Many researchers have dedicated to the investigation of the skin antenna and proposed different concepts such as a conformal load-bearing antenna [46], structurally integrated antenna [7, 8], structurally embedded vascular antenna [9, 10], three-dimensionally integrated microstrip antenna [1114], and composite antenna [1517]. Almost all the investigations have been dedicated to the design and fabrication of the passive skin antenna. The basic structure of the passive skin antenna is a sandwich construction consisting of factsheets, honeycomb core, microstrip or spiral antenna elements, and feeding networks. The antenna elements and feeding networks are inserted into the factsheets and honeycomb, and the epoxy adhesive is applied to bond the different components. However, in practice, the active skin antenna is usually required for radar and wireless communication applications. Different from the passive skin antennas, the active skin antenna has a steerable beam pointing capability, and its structure is more complicated. Generally, the low temperature co-fired ceramics (LTCC) and printing circuit board (PCB) are utilized to fabricate the active skin antenna. For example, in [3], LTCC was applied to fabricate the RF layer (containing antenna elements, feeding networks, low-noise amplifiers, phase shifters, and power amplifiers) of the active skin antenna. In [2], the substrate Rogers 5880 was applied to fabricate the antenna array embedded in the skin structure. However, for a large skin antenna, it is costly and different to fabricate the antenna array using the LTCC and PCB. In addition, the conventional fabrication of the skin antenna is the lack of the flexible use and reuse of the antenna elements, due to the fixedness of the antenna elements in the antenna array.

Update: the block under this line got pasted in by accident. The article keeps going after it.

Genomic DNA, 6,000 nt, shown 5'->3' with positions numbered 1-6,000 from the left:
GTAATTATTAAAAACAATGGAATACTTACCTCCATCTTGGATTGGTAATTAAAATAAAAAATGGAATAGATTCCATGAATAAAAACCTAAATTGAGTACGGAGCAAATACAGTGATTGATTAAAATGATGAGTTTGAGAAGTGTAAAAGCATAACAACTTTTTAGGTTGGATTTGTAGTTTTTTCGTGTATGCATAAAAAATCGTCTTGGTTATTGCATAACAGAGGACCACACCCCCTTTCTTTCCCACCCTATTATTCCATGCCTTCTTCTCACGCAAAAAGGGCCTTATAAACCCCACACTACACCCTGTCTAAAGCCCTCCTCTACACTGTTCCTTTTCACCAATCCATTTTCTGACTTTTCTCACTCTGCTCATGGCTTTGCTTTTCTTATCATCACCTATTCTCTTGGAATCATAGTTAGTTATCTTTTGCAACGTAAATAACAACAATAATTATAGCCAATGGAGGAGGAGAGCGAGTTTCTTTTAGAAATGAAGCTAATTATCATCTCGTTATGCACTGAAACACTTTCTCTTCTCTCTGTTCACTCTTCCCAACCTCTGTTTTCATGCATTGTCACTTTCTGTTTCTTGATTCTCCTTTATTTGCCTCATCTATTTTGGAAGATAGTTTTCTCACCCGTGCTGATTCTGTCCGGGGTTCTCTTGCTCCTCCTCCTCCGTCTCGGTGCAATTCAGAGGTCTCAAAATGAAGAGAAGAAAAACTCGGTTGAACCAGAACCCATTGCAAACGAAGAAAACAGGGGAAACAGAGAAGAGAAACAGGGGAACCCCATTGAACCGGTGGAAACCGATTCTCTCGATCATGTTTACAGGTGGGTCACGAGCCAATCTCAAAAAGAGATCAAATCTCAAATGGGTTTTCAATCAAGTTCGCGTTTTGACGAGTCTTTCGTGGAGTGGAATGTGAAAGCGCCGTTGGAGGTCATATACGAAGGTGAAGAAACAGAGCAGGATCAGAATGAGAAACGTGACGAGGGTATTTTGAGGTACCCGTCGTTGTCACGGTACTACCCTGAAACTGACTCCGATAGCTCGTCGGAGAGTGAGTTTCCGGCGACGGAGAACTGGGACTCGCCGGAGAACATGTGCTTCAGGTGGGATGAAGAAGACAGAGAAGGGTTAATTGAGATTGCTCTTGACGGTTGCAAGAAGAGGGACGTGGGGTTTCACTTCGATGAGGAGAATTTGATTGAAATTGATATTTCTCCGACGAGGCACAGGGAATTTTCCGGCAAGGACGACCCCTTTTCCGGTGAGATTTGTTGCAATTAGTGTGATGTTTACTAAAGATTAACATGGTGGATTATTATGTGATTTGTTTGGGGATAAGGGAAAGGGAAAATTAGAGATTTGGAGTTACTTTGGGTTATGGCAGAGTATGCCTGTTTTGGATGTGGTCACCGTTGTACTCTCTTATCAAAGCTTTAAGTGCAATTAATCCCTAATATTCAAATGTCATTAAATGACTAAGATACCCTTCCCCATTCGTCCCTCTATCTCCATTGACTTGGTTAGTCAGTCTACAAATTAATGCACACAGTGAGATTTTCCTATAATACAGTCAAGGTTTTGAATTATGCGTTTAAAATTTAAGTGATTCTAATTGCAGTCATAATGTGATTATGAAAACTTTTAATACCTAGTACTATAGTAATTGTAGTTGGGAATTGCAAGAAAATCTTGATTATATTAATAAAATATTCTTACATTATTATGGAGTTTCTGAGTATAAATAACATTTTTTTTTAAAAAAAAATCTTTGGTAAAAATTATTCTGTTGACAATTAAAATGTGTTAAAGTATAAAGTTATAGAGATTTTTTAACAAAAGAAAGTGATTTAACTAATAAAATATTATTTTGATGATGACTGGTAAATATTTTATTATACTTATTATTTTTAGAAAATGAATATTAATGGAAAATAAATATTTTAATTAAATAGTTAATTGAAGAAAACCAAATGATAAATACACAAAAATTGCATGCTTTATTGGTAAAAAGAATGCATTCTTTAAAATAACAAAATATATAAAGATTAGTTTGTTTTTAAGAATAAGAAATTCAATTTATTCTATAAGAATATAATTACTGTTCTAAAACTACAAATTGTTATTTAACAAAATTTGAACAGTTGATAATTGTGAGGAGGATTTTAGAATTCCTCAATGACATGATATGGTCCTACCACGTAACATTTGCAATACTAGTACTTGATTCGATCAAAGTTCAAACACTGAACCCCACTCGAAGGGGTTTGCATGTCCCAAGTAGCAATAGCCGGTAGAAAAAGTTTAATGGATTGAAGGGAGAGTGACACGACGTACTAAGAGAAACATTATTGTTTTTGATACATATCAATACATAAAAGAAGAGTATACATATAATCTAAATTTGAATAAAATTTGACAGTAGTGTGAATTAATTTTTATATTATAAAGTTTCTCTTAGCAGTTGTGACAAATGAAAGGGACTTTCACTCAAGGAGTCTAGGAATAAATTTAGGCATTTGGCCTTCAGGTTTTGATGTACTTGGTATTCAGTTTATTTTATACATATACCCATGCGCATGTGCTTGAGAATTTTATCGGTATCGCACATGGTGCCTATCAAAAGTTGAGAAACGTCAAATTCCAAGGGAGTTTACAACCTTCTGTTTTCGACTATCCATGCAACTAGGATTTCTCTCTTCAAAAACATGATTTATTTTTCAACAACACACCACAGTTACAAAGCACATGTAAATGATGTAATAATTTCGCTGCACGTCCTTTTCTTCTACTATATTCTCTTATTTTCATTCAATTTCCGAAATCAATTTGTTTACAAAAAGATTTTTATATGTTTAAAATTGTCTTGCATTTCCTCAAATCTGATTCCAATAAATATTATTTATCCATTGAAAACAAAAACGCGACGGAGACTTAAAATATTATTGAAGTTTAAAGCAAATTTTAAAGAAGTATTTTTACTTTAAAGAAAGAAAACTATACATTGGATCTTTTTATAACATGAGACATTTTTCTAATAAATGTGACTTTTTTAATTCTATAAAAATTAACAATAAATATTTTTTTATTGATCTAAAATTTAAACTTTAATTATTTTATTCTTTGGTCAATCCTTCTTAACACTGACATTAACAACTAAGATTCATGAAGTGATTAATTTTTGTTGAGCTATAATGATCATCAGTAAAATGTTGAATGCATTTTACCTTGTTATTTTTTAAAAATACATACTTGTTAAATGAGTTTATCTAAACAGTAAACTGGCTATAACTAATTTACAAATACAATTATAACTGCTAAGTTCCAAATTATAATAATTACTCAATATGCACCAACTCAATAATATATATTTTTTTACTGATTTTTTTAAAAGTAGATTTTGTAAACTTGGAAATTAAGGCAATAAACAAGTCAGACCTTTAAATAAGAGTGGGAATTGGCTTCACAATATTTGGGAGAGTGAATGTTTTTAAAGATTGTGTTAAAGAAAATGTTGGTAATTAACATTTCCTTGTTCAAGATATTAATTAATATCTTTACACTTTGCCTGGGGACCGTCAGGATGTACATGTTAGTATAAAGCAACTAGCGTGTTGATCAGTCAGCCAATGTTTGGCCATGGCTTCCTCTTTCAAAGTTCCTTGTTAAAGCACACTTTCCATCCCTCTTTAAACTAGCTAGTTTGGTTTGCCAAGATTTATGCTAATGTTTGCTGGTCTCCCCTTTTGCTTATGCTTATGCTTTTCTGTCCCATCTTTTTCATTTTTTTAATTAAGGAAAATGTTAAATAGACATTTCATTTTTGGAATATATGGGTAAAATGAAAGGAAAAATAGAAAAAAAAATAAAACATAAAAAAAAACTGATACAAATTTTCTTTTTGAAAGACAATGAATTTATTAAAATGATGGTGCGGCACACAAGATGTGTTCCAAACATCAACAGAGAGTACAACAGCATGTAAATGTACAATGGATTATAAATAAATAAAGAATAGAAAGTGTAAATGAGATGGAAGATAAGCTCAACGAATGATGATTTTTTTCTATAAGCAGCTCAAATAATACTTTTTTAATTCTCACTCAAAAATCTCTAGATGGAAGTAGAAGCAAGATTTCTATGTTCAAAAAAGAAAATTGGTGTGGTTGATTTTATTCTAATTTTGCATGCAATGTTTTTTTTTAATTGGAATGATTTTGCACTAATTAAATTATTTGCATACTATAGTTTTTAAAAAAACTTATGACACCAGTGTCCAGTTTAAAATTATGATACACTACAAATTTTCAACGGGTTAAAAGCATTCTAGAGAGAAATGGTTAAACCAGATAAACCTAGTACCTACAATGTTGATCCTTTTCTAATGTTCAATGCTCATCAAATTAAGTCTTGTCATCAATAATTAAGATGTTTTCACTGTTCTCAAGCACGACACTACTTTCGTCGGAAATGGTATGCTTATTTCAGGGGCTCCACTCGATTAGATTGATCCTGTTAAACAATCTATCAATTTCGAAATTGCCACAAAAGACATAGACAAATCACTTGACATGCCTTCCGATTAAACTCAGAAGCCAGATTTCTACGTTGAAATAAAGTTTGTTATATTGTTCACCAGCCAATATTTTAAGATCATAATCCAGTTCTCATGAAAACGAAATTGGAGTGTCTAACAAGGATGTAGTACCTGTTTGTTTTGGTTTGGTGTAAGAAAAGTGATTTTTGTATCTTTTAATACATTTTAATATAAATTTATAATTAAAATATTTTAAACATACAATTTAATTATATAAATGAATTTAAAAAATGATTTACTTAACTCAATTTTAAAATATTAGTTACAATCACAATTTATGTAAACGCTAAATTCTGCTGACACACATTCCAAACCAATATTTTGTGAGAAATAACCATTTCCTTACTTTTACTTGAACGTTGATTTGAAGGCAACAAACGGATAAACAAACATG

In recent years, 3D printing (also called additive manufacturing) was applied to fabricate the antenna and microwave devices [18]. Compared to conventional manufacturing techniques, 3D printing offers several advantages, including the capability of a more flexible design, less prototyping time, cost reduction, much less human interaction, and a faster product development cycle [19]. 3D printing technology has been investigated to realize advanced wireless devices, such as antennas, from GHz to THz frequency range. Antennas with different structures such as horn antennas [20], patch antennas [21], conformal antennas [22], gradient index lens antennas [23], and reflect array antennas [24] have been realized using 3D printing techniques. The 3D printed passive circuits and components for higher frequencies have also been demonstrated. In [25], dielectric ridge waveguides, a photonic crystal filter, and a power splitter were all printed on a commercially available 3D printer. Almost all the investigations above have been dedicated to the design and fabrication of the 3D printed passive antenna and microwave devices. As for the active antenna array, Chen and her teams have firstly demonstrated an inkjet-printed flexible phased-array antenna without any lithography process [2628]. Passive and active components, such as microstrip transmission lines, phase shifters, and RF power distribution networks, are all developed adopting a room temperature 3D printing process. The electronics, such as switch and amplifiers, are printed with ultrapure CNT solution. Their proposed design and fabrication technology show great advantages for developing the smart skin antenna, electronic paper, epidermal electron, and so on.